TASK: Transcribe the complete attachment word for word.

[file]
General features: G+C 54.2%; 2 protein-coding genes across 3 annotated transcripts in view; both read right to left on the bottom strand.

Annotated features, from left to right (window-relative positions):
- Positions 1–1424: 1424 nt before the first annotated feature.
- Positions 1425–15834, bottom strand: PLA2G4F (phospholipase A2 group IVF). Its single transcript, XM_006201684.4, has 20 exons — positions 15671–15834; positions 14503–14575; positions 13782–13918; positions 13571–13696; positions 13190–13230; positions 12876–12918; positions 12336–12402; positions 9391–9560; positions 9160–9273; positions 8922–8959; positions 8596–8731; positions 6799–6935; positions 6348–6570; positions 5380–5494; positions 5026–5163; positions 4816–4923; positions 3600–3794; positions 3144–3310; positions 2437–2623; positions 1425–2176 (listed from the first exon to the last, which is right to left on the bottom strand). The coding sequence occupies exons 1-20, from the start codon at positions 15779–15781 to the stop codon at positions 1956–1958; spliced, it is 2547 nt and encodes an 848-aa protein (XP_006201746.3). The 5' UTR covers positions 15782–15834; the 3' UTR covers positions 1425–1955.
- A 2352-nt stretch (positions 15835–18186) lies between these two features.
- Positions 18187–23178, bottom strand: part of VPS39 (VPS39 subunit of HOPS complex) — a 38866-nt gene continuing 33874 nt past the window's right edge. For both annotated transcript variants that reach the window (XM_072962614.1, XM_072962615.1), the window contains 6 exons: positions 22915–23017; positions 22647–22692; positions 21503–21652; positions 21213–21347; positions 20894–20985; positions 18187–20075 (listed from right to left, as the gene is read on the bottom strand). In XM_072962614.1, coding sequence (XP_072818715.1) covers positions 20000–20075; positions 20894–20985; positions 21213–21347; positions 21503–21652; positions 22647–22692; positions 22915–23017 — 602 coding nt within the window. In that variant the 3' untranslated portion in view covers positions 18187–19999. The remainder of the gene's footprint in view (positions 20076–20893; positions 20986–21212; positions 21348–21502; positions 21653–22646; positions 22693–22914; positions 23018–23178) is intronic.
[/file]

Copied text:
General features: G+C 54.2%; 2 protein-coding genes across 3 annotated transcripts in view; both read right to left on the bottom strand.

Annotated features, from left to right (window-relative positions):
- Positions 1–1424: 1424 nt before the first annotated feature.
- Positions 1425–15834, bottom strand: PLA2G4F (phospholipase A2 group IVF). Its single transcript, XM_006201684.4, has 20 exons — positions 15671–15834; positions 14503–14575; positions 13782–13918; positions 13571–13696; positions 13190–13230; positions 12876–12918; positions 12336–12402; positions 9391–9560; positions 9160–9273; positions 8922–8959; positions 8596–8731; positions 6799–6935; positions 6348–6570; positions 5380–5494; positions 5026–5163; positions 4816–4923; positions 3600–3794; positions 3144–3310; positions 2437–2623; positions 1425–2176 (listed from the first exon to the last, which is right to left on the bottom strand). The coding sequence occupies exons 1-20, from the start codon at positions 15779–15781 to the stop codon at positions 1956–1958; spliced, it is 2547 nt and encodes an 848-aa protein (XP_006201746.3). The 5' UTR covers positions 15782–15834; the 3' UTR covers positions 1425–1955.
- A 2352-nt stretch (positions 15835–18186) lies between these two features.
- Positions 18187–23178, bottom strand: part of VPS39 (VPS39 subunit of HOPS complex) — a 38866-nt gene continuing 33874 nt past the window's right edge. For both annotated transcript variants that reach the window (XM_072962614.1, XM_072962615.1), the window contains 6 exons: positions 22915–23017; positions 22647–22692; positions 21503–21652; positions 21213–21347; positions 20894–20985; positions 18187–20075 (listed from right to left, as the gene is read on the bottom strand). In XM_072962614.1, coding sequence (XP_072818715.1) covers positions 20000–20075; positions 20894–20985; positions 21213–21347; positions 21503–21652; positions 22647–22692; positions 22915–23017 — 602 coding nt within the window. In that variant the 3' untranslated portion in view covers positions 18187–19999. The remainder of the gene's footprint in view (positions 20076–20893; positions 20986–21212; positions 21348–21502; positions 21653–22646; positions 22693–22914; positions 23018–23178) is intronic.